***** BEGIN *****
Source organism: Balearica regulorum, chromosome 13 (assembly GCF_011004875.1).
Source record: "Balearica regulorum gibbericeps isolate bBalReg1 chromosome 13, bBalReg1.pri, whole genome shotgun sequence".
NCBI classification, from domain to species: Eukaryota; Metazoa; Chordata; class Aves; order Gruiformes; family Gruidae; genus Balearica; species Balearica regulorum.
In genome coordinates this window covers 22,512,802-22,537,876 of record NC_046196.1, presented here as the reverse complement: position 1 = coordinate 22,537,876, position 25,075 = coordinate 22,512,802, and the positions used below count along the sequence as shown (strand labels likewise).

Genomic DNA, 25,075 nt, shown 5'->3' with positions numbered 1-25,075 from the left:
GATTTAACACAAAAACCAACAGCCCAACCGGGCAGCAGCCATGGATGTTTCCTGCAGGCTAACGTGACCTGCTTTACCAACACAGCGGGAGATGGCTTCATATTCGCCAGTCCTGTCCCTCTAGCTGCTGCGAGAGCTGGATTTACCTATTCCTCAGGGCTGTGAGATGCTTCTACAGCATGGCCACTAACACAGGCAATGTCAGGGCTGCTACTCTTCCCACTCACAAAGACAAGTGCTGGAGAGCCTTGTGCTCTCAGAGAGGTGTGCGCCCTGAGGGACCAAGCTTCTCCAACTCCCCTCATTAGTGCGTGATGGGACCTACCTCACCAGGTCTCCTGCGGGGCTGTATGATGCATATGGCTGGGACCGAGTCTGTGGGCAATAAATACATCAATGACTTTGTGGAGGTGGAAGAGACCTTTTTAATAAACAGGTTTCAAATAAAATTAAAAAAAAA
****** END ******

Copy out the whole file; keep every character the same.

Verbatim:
Source organism: Balearica regulorum, chromosome 13 (assembly GCF_011004875.1).
Source record: "Balearica regulorum gibbericeps isolate bBalReg1 chromosome 13, bBalReg1.pri, whole genome shotgun sequence".
NCBI classification, from domain to species: Eukaryota; Metazoa; Chordata; class Aves; order Gruiformes; family Gruidae; genus Balearica; species Balearica regulorum.
In genome coordinates this window covers 22,512,802-22,537,876 of record NC_046196.1, presented here as the reverse complement: position 1 = coordinate 22,537,876, position 25,075 = coordinate 22,512,802, and the positions used below count along the sequence as shown (strand labels likewise).

Genomic DNA, 25,075 nt, shown 5'->3' with positions numbered 1-25,075 from the left:
GATTTAACACAAAAACCAACAGCCCAACCGGGCAGCAGCCATGGATGTTTCCTGCAGGCTAACGTGACCTGCTTTACCAACACAGCGGGAGATGGCTTCATATTCGCCAGTCCTGTCCCTCTAGCTGCTGCGAGAGCTGGATTTACCTATTCCTCAGGGCTGTGAGATGCTTCTACAGCATGGCCACTAACACAGGCAATGTCAGGGCTGCTACTCTTCCCACTCACAAAGACAAGTGCTGGAGAGCCTTGTGCTCTCAGAGAGGTGTGCGCCCTGAGGGACCAAGCTTCTCCAACTCCCCTCATTAGTGCGTGATGGGACCTACCTCACCAGGTCTCCTGCGGGGCTGTATGATGCATATGGCTGGGACCGAGTCTGTGGGCAATAAATACATCAATGACTTTGTGGAGGTGGAAGAGACCTTTTTAATAAACAGGTTTCAAATAAAATTAAAAAAAAA